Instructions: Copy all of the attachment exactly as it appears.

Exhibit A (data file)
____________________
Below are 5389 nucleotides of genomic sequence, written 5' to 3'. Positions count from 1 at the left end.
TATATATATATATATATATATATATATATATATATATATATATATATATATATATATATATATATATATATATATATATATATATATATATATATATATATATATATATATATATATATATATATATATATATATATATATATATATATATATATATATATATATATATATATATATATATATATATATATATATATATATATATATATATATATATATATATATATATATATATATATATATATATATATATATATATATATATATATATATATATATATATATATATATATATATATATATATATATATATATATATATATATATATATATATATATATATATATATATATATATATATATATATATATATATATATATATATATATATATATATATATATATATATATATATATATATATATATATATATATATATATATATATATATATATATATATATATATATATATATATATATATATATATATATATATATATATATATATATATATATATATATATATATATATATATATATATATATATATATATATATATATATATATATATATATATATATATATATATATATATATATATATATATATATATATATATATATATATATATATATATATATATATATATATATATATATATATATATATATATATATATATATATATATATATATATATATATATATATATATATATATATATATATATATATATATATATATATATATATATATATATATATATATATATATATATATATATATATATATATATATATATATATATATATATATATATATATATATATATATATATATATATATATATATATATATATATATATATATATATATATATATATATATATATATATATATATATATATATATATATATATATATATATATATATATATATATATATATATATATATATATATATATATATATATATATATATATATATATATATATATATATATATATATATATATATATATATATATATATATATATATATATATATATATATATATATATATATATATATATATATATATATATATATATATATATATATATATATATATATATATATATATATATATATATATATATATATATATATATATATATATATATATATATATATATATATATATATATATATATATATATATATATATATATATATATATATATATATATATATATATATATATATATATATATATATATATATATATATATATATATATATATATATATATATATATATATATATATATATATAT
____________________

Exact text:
Below are 5389 nucleotides of genomic sequence, written 5' to 3'. Positions count from 1 at the left end.
TATATATATATATATATATATATATATATATATATATATATATATATATATATATATATATATATATATATATATATATATATATATATATATATATATATATATATATATATATATATATATATATATATATATATATATATATATATATATATATATATATATATATATATATATATATATATATATATATATATATATATATATATATATATATATATATATATATATATATATATATATATATATATATATATATATATATATATATATATATATATATATATATATATATATATATATATATATATATATATATATATATATATATATATATATATATATATATATATATATATATATATATATATATATATATATATATATATATATATATATATATATATATATATATATATATATATATATATATATATATATATATATATATATATATATATATATATATATATATATATATATATATATATATATATATATATATATATATATATATATATATATATATATATATATATATATATATATATATATATATATATATATATATATATATATATATATATATATATATATATATATATATATATATATATATATATATATATATATATATATATATATATATATATATATATATATATATATATATATATATATATATATATATATATATATATATATATATATATATATATATATATATATATATATATATATATATATATATATATATATATATATATATATATATATATATATATATATATATATATATATATATATATATATATATATATATATATATATATATATATATATATATATATATATATATATATATATATATATATATATATATATATATATATATATATATATATATATATATATATATATATATATATATATATATATATATATATATATATATATATATATATATATATATATATATATATATATATATATATATATATATATATATATATATATATATATATATATATATATATATATATATATATATATATATATATATATATATATATATATATATATATATATATATATATATATATATATATATATATATATATATATATATATATATATATATATATATATATATATATATATATATATATATATATATATATATATATATATATATATATATATATATATATATATATATATATATATATATATATATATATATATATATATATATATATATATATATATATATATATATATATATATATATATATATATATATATATATATATATAT